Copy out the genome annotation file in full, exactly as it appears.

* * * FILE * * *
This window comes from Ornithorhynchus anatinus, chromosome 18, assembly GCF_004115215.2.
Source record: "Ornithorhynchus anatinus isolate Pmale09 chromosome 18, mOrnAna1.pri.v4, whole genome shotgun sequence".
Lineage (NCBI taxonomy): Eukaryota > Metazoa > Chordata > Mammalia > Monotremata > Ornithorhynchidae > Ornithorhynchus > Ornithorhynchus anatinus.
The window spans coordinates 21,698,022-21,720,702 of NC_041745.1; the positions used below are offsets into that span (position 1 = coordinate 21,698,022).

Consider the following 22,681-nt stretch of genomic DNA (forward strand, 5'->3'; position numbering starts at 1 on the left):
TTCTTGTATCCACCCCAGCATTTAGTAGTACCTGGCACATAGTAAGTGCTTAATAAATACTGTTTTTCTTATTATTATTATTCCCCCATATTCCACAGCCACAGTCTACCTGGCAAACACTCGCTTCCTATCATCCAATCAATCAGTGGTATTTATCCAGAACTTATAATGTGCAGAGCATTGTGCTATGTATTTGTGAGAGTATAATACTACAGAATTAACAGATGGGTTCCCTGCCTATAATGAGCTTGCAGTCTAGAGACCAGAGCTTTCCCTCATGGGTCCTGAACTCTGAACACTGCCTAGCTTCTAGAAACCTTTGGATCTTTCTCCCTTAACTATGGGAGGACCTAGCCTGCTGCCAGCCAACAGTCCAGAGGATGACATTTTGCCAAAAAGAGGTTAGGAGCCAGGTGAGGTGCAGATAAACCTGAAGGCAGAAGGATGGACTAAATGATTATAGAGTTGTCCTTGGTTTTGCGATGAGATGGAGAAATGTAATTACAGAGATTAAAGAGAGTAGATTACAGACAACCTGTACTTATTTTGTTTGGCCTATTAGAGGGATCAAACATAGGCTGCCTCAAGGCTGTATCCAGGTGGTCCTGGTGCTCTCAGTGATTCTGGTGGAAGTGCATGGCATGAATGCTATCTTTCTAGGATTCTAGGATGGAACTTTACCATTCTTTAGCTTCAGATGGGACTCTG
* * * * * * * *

This window comes from Ornithorhynchus anatinus, chromosome 18, assembly GCF_004115215.2.
Source record: "Ornithorhynchus anatinus isolate Pmale09 chromosome 18, mOrnAna1.pri.v4, whole genome shotgun sequence".
Lineage (NCBI taxonomy): Eukaryota > Metazoa > Chordata > Mammalia > Monotremata > Ornithorhynchidae > Ornithorhynchus > Ornithorhynchus anatinus.
The window spans coordinates 21,698,022-21,720,702 of NC_041745.1; the positions used below are offsets into that span (position 1 = coordinate 21,698,022).

Consider the following 22,681-nt stretch of genomic DNA (forward strand, 5'->3'; position numbering starts at 1 on the left):
TTCTTGTATCCACCCCAGCATTTAGTAGTACCTGGCACATAGTAAGTGCTTAATAAATACTGTTTTTCTTATTATTATTATTCCCCCATATTCCACAGCCACAGTCTACCTGGCAAACACTCGCTTCCTATCATCCAATCAATCAGTGGTATTTATCCAGAACTTATAATGTGCAGAGCATTGTGCTATGTATTTGTGAGAGTATAATACTACAGAATTAACAGATGGGTTCCCTGCCTATAATGAGCTTGCAGTCTAGAGACCAGAGCTTTCCCTCATGGGTCCTGAACTCTGAACACTGCCTAGCTTCTAGAAACCTTTGGATCTTTCTCCCTTAACTATGGGAGGACCTAGCCTGCTGCCAGCCAACAGTCCAGAGGATGACATTTTGCCAAAAAGAGGTTAGGAGCCAGGTGAGGTGCAGATAAACCTGAAGGCAGAAGGATGGACTAAATGATTATAGAGTTGTCCTTGGTTTTGCGATGAGATGGAGAAATGTAATTACAGAGATTAAAGAGAGTAGATTACAGACAACCTGTACTTATTTTGTTTGGCCTATTAGAGGGATCAAACATAGGCTGCCTCAAGGCTGTATCCAGGTGGTCCTGGTGCTCTCAGTGATTCTGGTGGAAGTGCATGGCATGAATGCTATCTTTCTAGGATTCTAGGATGGAACTTTACCATTCTTTAGCTTCAGATGGGACTCTG